The Achaemenid Persians also contributed greatly to the advancement of human civilization. They taught the world lessons on administration, benefits of free exchange among nations- both of goods & knowledge, ethics, arts and religion.

World Order- The Achaemenid system of administration was the first example of how to manage a vast empire under a central federal system. For many centuries afterwards great governments of the world copied it. This method of management was an example of the capabilities & brilliance of Persians.

Law & Ethics- Achaemenid Persians adhered to a strict observance of law; called “Ordinance of Good Regulation”. Others have attested to this throughout history as well. The Old Testament cites “the laws of Persians & Medes that altereth not …”.

Truth & justice was the foundation of Persian ethics. Before he died, Darius left a rock inscription which gives a glimpse of his character and his government. This inscription, which still stands, shall always be a source of pride for the Iranian nation. Parts of this inscription at the tomb of Darius translate:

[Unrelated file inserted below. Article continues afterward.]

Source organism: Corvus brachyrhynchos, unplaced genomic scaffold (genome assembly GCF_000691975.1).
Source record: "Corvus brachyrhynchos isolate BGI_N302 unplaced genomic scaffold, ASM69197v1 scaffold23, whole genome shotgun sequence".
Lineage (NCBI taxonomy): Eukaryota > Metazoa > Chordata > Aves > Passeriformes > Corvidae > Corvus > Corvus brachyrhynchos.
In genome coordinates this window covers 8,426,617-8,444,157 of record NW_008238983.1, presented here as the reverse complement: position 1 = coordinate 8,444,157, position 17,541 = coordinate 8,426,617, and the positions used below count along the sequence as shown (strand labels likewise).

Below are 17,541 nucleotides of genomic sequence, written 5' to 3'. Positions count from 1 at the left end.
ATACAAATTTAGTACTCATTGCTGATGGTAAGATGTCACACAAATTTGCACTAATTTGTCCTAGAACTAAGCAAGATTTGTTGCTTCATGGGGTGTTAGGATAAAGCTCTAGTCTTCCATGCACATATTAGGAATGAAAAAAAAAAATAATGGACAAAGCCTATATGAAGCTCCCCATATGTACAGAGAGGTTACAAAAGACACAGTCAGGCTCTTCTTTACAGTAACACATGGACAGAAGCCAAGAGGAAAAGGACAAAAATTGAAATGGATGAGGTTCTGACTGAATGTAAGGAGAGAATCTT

A great god is Ahuramazda, who created this earth, who created yonder sky, who created man, who created happiness for man, who made Darius king, one king of many, one lord of many.

I am Darius the great king, king of kings, king of countries containing all kinds of men, king in this great earth far and wide, son of Hystaspes, an Achaemenid, a Persian, son of a Persian, an Aryan, having Aryan lineage… King Darius says: Ahuramazda, when he saw this earth in commotion, thereafter bestowed it upon me, made me king.

If now you shall think that “How many are the countries which King Darius held?” look at the names in the inscription, then shall you know, then shall it become known to you: the spear of a Persian man has gone forth far; then shall it become known to you: a Persian man has delivered battle far indeed from Persia.

Darius the King says: By the favor of Ahuramazda I am of such a sort that I am a friend to right, I am not a friend to wrong. It is not my desire that the weak man should have wrong done to him by the mighty; nor is it my desire, that the mighty man should have wrong done to him by the weak.